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Companies Seen as Aiding Illegal Tobacco Business


UNITED NATIONS — Illegal sales and smuggling of a powerfully addictive narcotic earn billions for criminal syndicates, corrupt police and customs agencies, and claim thousands of lives every year.

In a new campaign to combat this trade, the United Nations and the U.S. government convened a conference of law enforcement experts from around the world this week, from New York City's police commissioner to a former Colombian Cabinet minister who is an expert on the lucrative contraband market.

The drug is not cocaine or heroin, but tobacco--a far bigger business.

The world's biggest tobacco companies are witting accomplices in the illicit trade, producing and distributing huge quantities of cigarettes destined for the global black market, conference speakers charged.

About a quarter of the cigarettes exported around the world are ultimately sold to consumers outside the legal and fiscal control of any government, depriving national treasuries of more than $20 billion yearly in lost tax revenue, according to U.N. and World Bank estimates. In the United States, the Treasury estimates, cigarette smuggling costs the federal and state governments $1.4 billion in lost revenue every year.

The illegal proceeds from this business help finance international arms rings and prostitution rackets--and, increasingly, armed insurgents and terrorist organizations, according to police and prosecutors from the 145 countries participating in the U.N. conference. And drug gangs sometimes launder cash from cocaine and heroin sales by buying black market cigarettes, according to Latin American and East European experts.

"There is a great deal of money to be made in cigarette smuggling," said Raymond W. Kelly, New York City's police commissioner and a former chief of the U.S. Customs Service.

And in a world of increasingly freer trade, Kelly added, "international boundaries do not provide the safeguards against smuggling that they may have in the past, and organized crime is poised to take advantage of the eagerness of nations to break down the barriers that separate us.

"Smuggled cigarettes typically lack health warning labels and are often sold to children in contravention of national laws," according to the World Health Organization, one of the conference's sponsors.

"Tobacco smuggling undermines national pricing policies, deprives governments of revenues used to combat smoking, permits tobacco companies to subvert and undermine international cooperation in tobacco control and, above all, undermines legal restrictions and health regulations such as those that deal with health warnings and sales to minors," said Derek Yach, executive director of WHO's noncommunicable diseases division.

The world's leading tobacco companies produce cigarettes for what is known in the industry as the DNP market: the "duty not paid" business that includes thousands of legitimate customs-free shops at airports and border posts around the world. But most of the cigarettes exported free of duty from the United States and other big tobacco-producing countries end up smuggled across international borders, law enforcement and economic analysts at the conference said.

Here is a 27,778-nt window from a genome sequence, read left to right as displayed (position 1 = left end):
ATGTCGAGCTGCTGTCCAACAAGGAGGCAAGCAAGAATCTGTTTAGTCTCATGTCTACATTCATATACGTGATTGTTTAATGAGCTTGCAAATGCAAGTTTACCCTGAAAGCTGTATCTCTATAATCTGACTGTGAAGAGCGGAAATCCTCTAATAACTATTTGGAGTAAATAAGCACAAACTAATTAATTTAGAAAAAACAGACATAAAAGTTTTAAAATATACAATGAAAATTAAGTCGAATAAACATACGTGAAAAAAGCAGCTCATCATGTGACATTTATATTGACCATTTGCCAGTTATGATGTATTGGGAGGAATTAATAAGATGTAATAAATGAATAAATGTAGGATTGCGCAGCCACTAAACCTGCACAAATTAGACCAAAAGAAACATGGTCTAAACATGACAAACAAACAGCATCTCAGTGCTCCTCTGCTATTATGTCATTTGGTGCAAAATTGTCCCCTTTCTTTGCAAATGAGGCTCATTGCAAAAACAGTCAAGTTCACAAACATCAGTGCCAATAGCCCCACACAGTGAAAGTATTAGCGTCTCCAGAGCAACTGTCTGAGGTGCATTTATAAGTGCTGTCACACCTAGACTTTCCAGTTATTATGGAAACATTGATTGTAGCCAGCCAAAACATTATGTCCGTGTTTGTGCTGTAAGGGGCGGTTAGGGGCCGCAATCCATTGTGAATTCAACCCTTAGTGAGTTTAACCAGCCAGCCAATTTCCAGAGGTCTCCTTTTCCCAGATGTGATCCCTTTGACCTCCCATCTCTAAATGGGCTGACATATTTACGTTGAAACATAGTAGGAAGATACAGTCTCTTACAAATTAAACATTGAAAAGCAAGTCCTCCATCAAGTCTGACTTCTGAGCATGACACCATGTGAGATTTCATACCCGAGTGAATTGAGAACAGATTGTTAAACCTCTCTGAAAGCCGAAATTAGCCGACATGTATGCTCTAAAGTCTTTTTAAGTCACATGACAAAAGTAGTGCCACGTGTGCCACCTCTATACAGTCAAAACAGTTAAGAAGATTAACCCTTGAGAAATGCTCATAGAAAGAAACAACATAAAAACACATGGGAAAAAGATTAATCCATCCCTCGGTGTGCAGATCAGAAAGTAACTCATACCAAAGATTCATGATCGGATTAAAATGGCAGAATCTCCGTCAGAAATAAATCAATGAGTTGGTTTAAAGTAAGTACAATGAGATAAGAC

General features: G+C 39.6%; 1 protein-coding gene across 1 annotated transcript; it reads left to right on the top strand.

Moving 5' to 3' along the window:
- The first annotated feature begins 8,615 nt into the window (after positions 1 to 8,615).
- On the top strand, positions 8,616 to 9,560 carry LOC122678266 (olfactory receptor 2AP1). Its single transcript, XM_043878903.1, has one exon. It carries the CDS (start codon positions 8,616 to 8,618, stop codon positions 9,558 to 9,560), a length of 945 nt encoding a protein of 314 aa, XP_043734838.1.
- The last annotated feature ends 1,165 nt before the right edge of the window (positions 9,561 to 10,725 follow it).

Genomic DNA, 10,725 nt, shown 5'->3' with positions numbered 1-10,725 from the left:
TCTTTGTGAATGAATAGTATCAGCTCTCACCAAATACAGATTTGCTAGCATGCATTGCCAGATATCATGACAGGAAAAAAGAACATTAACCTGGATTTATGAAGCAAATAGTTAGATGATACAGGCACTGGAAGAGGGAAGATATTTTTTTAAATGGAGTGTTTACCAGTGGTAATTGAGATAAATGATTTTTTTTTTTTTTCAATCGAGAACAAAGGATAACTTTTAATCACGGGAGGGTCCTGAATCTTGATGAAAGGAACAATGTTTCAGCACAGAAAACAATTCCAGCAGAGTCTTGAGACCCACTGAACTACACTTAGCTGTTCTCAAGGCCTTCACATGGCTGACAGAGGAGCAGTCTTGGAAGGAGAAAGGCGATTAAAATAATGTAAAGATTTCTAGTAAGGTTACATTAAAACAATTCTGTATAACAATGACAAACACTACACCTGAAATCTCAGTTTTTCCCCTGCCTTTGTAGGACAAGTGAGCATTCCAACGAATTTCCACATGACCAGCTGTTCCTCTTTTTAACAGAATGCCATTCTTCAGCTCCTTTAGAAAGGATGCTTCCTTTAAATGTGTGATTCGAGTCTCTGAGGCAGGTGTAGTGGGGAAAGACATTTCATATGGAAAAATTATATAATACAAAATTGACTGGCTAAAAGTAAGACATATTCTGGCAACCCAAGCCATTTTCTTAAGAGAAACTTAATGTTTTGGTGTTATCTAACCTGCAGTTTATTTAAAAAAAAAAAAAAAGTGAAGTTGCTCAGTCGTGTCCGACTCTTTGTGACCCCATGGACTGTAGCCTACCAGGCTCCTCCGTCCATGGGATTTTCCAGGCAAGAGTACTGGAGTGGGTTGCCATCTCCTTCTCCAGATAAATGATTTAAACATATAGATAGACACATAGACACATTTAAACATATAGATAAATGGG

"Container-loads of billions of cigarettes just disappear from official view and end up in the black market," said Joy de Beyer, the World Bank's top expert on tobacco trade.

The motivation for tobacco companies to encourage this clandestine trade, De Beyer and other speakers asserted, is to expand their markets into countries where cigarette imports are banned or prohibitively taxed.

"If you are banned, one way of getting your brand known at an early stage is to smuggle it in," De Beyer said.

Representatives of major tobacco companies, who were invited to attend the conference, dispute the assertion that they knowingly supply the contraband trade. An international organization of duty-free airport shops also took issue with the accusation, contending that shipments of untaxed cigarettes are carefully documented by suppliers, retailers and monitoring governments.

Most conference delegates vigorously dispute those claims, however. Among them are officials from the European Union and Colombia, which have jointly filed a lawsuit in U.S. courts against Philip Morris, accusing the tobacco giant of coordinating the smuggling of American-made cigarettes through Europe and northern South America.

Bradley Buckles, director of the U.S. Bureau of Alcohol, Tobacco and Firearms, noted Tuesday that a subsidiary of another "major U.S. tobacco company"--RJ Reynolds, though he didn't name the firm--was convicted on charges stemming from its knowing participation in cigarette smuggling to Canada.

The three-day meeting is the first international conference devoted to the illicit tobacco trade. Organized jointly by WHO and the Bureau of Alcohol, Tobacco and Firearms, it is intended to lay the groundwork for the anti-smuggling provisions of a proposed treaty regulating the global tobacco trade.

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